Monday, 25 April 2011

The Hot Cross Run

If you don't count the Puncheur (and I don't, largely because I can't be bothered thinking up a new sentence to start this with), it had been some time since the TroisV had been on an out of town Club Ride. So it was with some enthusiasm that I cracked the books and researched an appropriate ride for Easter Sunday, to complement the one we took on Good Friday last year.

Alas, the ride I selected initially, which featured the gloriously named 'Turkey Cock Lane', was unavailable due to rail engineering works, so I settled on this little beauty, which I claim looks a bit like a squashed hot cross bun. Some smartarse, I forget which one, pointed out that almost anything does, but nevertheless, I present to our readers (Hi Doug's Mom!) the Hot Cross Run:

Any ill-feeling towards rail companies for denying us fun road names evaporated at the station. Dr Matt, with groupsaver tickets in hand, marched towards the red doors on the train. We had been assured by the helpful driver that here we would find cycle spaces. As he lifted the Croissant gently into the train, both doors closed, causing me, Dr Doug, and our new best friend the conductor (ONBFTC) to fall about laughing.

As we settled into our seats for a fairly long journey, with only the Observer for company, we each took a section and set about criticising it. Dr Matt alighted on the middle-class porn nature of the number of photos of well dressed women, I selected the article about 'retro creatives' (featuring a poet who, gasp!, writes on one of her twelve vintage typewriters rather than on a 'computer'), and Dr Doug went after the well-intentioned but ultimately boring earnestness of the NYT pull-out segment.

Honestly, it was so bad that I felt like writing in to complain, but I just can't seem to lay my hands on a quill.

As we approached our destination ONBFTC remembered that we were going to Amberley, and pointed out that we would be unable to exit the train from the carriage we were in due to short platforms. We were advised to leg it forward one carriage at the next station, which we did to the amusement of all, as ONBFTC shouted instructions the belied his innumeracy/sense of mischief ('keep going! Forward another carriage!').

Finally Amberley arrived. And so did we. We resisted the charms of its working chalk pit museum, and set off on the run, which turned out to be hot, fast and punchy. Lots of short and sharp ups, and quick downs on surprisingly juddery roads.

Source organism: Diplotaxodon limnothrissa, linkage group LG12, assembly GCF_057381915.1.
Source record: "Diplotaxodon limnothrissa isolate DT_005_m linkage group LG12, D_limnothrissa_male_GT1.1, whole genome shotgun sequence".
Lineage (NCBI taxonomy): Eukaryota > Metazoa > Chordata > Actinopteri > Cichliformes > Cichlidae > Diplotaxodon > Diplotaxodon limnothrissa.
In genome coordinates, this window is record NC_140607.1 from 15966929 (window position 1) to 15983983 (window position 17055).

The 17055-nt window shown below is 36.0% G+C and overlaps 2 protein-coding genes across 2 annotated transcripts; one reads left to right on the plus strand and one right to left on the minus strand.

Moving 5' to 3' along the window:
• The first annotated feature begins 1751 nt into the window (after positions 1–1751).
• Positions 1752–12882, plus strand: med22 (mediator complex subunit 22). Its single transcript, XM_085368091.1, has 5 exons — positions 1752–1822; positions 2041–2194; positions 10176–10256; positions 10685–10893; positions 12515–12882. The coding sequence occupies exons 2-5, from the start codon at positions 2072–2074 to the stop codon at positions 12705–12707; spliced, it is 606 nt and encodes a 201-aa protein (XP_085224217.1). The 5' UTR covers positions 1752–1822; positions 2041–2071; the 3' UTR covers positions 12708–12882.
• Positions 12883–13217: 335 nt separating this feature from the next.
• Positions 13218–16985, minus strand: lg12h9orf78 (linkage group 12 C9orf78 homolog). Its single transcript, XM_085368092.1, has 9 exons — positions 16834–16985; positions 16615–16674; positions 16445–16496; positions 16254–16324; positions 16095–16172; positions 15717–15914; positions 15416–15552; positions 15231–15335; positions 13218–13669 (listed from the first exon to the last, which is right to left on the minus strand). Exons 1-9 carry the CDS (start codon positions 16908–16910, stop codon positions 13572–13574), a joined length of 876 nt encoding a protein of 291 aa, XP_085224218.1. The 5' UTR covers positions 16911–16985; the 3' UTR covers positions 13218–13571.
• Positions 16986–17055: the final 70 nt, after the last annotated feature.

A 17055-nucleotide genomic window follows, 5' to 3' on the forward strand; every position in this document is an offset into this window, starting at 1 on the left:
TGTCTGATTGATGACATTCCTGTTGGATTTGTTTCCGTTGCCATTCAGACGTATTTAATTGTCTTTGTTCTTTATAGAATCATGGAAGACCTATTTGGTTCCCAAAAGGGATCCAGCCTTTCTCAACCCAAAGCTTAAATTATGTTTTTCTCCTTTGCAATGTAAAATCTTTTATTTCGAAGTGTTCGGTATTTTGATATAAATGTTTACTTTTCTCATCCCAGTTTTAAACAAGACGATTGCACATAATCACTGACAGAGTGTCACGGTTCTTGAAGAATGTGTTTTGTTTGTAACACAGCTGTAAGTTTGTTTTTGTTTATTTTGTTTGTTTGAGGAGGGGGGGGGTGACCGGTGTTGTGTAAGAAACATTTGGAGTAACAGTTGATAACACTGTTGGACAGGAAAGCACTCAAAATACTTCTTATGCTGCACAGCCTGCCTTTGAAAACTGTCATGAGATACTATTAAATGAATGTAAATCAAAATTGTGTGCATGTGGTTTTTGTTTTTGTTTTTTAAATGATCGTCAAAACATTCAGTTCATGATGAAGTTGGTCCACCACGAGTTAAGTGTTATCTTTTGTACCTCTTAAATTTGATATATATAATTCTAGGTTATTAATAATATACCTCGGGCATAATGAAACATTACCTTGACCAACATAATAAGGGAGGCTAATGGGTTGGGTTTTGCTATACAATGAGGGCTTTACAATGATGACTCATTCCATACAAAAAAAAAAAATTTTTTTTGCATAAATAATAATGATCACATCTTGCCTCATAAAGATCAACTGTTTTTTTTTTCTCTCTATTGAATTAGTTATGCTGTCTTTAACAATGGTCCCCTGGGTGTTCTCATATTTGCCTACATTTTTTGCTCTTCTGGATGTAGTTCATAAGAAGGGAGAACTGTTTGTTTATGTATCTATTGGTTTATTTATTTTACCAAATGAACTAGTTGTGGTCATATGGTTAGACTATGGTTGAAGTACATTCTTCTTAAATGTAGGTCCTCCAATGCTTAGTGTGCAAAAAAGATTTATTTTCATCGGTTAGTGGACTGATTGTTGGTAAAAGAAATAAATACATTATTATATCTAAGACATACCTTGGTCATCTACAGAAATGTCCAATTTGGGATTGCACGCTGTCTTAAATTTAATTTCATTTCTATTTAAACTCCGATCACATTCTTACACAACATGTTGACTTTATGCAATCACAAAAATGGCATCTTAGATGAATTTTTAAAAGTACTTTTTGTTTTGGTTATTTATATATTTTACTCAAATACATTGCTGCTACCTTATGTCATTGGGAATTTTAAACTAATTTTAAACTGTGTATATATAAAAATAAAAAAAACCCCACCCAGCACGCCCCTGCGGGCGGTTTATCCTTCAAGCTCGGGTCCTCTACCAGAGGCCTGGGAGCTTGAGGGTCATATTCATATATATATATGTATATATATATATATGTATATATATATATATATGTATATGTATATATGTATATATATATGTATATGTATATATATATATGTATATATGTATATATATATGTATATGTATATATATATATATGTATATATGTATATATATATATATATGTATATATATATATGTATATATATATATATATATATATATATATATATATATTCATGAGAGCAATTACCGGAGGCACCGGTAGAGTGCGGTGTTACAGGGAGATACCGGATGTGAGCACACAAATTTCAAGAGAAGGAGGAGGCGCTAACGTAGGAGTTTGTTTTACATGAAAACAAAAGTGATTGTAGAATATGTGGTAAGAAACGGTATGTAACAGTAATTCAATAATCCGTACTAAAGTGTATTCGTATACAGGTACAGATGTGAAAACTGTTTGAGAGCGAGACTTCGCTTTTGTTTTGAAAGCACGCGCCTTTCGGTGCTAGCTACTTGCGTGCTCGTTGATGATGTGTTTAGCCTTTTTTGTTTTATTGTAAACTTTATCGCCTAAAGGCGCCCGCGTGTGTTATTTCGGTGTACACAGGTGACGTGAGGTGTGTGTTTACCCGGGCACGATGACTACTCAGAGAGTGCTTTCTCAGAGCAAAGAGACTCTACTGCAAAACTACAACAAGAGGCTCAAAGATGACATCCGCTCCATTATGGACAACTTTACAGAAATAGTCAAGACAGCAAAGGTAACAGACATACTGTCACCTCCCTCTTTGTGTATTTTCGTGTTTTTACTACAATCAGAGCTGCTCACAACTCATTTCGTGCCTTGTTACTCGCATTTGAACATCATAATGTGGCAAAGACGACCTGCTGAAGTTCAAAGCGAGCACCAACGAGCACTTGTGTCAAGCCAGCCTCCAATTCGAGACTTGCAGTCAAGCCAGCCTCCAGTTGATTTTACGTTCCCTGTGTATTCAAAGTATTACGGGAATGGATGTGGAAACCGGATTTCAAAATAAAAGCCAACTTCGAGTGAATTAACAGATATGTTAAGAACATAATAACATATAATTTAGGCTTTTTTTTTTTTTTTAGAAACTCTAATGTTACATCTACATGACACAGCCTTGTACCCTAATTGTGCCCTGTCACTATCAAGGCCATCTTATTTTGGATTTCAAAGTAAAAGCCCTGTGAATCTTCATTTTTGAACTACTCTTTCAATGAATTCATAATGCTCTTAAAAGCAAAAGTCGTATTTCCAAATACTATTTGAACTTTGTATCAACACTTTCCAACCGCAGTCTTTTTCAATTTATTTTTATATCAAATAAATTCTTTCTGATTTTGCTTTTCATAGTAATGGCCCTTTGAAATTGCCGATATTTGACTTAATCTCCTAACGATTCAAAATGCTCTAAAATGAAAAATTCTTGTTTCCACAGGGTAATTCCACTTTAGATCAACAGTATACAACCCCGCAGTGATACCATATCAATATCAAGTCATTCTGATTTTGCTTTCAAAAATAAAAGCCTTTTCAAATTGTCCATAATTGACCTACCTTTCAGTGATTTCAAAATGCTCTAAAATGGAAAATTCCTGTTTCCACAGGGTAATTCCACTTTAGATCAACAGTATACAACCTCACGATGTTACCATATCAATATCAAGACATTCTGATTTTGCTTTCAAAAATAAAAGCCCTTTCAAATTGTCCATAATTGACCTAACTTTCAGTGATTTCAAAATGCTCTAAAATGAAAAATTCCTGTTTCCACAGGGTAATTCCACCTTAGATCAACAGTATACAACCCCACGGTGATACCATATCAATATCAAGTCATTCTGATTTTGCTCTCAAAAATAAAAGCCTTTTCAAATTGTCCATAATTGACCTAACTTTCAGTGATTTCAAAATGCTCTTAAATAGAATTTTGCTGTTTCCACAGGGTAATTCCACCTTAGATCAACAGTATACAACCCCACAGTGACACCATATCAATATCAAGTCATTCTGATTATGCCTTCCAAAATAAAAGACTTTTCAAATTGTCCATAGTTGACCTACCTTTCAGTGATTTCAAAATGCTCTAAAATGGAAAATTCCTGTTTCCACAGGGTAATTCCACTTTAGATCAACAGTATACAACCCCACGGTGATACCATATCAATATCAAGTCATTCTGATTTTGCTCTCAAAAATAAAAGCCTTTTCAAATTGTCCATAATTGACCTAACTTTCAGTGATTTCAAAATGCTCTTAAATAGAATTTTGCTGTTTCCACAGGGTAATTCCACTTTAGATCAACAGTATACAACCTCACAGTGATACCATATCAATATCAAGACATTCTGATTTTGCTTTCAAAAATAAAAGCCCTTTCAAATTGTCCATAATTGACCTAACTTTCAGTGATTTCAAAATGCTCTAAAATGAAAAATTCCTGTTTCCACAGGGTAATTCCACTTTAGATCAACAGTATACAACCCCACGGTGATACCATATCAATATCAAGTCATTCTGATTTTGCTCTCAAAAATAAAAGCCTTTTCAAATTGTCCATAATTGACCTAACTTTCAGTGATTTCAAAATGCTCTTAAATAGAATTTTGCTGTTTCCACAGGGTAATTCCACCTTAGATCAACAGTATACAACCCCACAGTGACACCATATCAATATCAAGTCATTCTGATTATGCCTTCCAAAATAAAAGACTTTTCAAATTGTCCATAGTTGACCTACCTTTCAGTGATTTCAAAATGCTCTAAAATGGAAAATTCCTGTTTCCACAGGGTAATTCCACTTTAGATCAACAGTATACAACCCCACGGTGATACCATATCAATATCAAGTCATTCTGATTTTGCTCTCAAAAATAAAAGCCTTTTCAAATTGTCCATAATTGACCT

Without doubt, this was me and the purple line's best performance so far. I stuck resolutely to its guidance, not deviating from it once, perhaps spurred on by the cruel nickname bestowed upon me by the two Doctors - 'Hudson Bay'.

Cruel as it was, the nickname proved apposite at the 13.6km mark, where we discovered a Northwest Passage of our own.

We reached the village of Byworth, the denizens of which were roused from their egg hunting and bun munching by a mighty cry of 'stop!', followed by 'Doug!' followed by 'Matt!' followed by a much less loud 'screw it, I'm having an energy gel'. After a short while, the only two people in the village who did not now know that we had to turn right made their way back down the road, and we took the turn on what the book promised would be a 'rough but rideable' track.

It was one of those things.

NCN4 flashbacks behind us, curses uttered against the book's author, and a spirited defence of the purple line mounted, we pressed on, searching for more interesting architectural features like this one:

This admonishment reminded us that we had a lunch to get to, and so we sped off on our largely uneventful but fun ride. It was pretty quiet on most of the roads, which meant that when we did hit traffic, or encounter a bad driver, it stood out a bit more.

One such moron was met on the Amberley Road, shortly after the purple line (which, again, I did not lose) had tried to lead us through someone's front room. 'Get off the road!' he shouted, despite being fifth in a queue of traffic not caused by us. Quite where we were supposed to go, I'm not sure. I have some suggestions for where he could go, if he wants to write in.

The last turn was now approaching, which would take us into Amberley itself and a delicious pub, but by this point Dr Doug's Manifest Destiny gene had kicked in and he pedaled on, eventually stopping at the junction with the day's final climb - a real sting in the tail which hit 11.3% in parts. In hindsight, it was better that we tackled this before lunch, otherwise it might have been renamed Regurge Hill.

So we ate at the Bridge Inn by Amberley Station, where we could watch our first choice train vanish into the distance, and question Dr Matt's choice of a roast dinner on a hot day. As punishment, we sent him to get cutlery from a shed that seemed to contain only one tool:

All that remained was a train journey home, where Dr Doug and I serenaded Dr Matt to sleep using baseball talk, and then a quick sprint home from the station. I'm sure the comments will reflect a shouting incident that I can't quite recall, but as we rounded onto Birdcage Walk, a small boy caught sight of my yeast-byproduct-endorsed jersey and shouted: 'Look! Marmalade!'.

Close, son. Close.



1 comment:

  1. Really? We were supposed to do that climb after lunch? I'm glad I missed the turn.